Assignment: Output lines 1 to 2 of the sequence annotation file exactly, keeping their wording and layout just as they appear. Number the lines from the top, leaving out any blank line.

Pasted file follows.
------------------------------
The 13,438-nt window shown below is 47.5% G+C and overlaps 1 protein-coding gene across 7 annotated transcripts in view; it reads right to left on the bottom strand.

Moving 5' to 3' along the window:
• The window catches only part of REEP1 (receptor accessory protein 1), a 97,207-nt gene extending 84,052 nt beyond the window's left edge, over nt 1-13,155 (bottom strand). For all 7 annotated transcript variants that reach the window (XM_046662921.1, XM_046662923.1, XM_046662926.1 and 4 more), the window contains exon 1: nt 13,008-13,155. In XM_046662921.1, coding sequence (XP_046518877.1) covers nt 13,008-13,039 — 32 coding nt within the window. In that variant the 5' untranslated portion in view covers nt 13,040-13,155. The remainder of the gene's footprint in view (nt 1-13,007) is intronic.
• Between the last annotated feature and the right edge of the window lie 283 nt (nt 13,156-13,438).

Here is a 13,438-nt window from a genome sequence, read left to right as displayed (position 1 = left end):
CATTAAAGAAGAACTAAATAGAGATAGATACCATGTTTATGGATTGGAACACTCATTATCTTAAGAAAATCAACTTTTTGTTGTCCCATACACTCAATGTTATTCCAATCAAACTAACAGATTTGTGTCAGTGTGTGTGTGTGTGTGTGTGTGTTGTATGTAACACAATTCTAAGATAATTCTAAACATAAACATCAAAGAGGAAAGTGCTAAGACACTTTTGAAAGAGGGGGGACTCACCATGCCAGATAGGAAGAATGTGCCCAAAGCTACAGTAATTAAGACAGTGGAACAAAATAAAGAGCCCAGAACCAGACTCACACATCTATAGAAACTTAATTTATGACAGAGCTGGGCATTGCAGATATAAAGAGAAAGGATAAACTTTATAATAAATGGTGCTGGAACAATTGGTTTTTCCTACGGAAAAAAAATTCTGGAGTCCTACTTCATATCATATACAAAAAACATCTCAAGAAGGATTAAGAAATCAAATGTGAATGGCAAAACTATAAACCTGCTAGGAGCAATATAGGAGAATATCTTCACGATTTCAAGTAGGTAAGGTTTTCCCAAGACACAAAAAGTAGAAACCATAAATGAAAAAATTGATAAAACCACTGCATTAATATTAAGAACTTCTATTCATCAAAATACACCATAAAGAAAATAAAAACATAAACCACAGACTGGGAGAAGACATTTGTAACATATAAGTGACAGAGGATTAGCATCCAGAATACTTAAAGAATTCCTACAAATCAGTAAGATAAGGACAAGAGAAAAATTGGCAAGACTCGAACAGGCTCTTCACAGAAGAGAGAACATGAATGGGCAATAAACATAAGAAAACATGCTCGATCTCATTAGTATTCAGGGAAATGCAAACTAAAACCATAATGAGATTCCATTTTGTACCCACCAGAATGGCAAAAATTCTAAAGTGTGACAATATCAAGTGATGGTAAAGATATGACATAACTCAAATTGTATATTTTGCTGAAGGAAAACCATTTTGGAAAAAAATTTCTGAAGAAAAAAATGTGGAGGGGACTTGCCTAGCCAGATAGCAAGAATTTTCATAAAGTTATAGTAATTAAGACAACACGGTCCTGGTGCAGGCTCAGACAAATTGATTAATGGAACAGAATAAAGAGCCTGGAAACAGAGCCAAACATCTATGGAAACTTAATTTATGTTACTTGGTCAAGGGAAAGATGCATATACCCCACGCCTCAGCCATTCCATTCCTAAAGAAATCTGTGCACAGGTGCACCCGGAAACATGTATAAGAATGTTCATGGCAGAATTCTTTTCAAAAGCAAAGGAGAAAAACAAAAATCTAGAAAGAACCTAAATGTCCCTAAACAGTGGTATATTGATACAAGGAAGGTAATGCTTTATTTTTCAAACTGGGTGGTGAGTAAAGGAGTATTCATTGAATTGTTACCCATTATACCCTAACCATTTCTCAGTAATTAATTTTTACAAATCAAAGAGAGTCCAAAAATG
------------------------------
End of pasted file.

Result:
The 13,438-nt window shown below is 47.5% G+C and overlaps 1 protein-coding gene across 7 annotated transcripts in view; it reads right to left on the bottom strand.

Moving 5' to 3' along the window: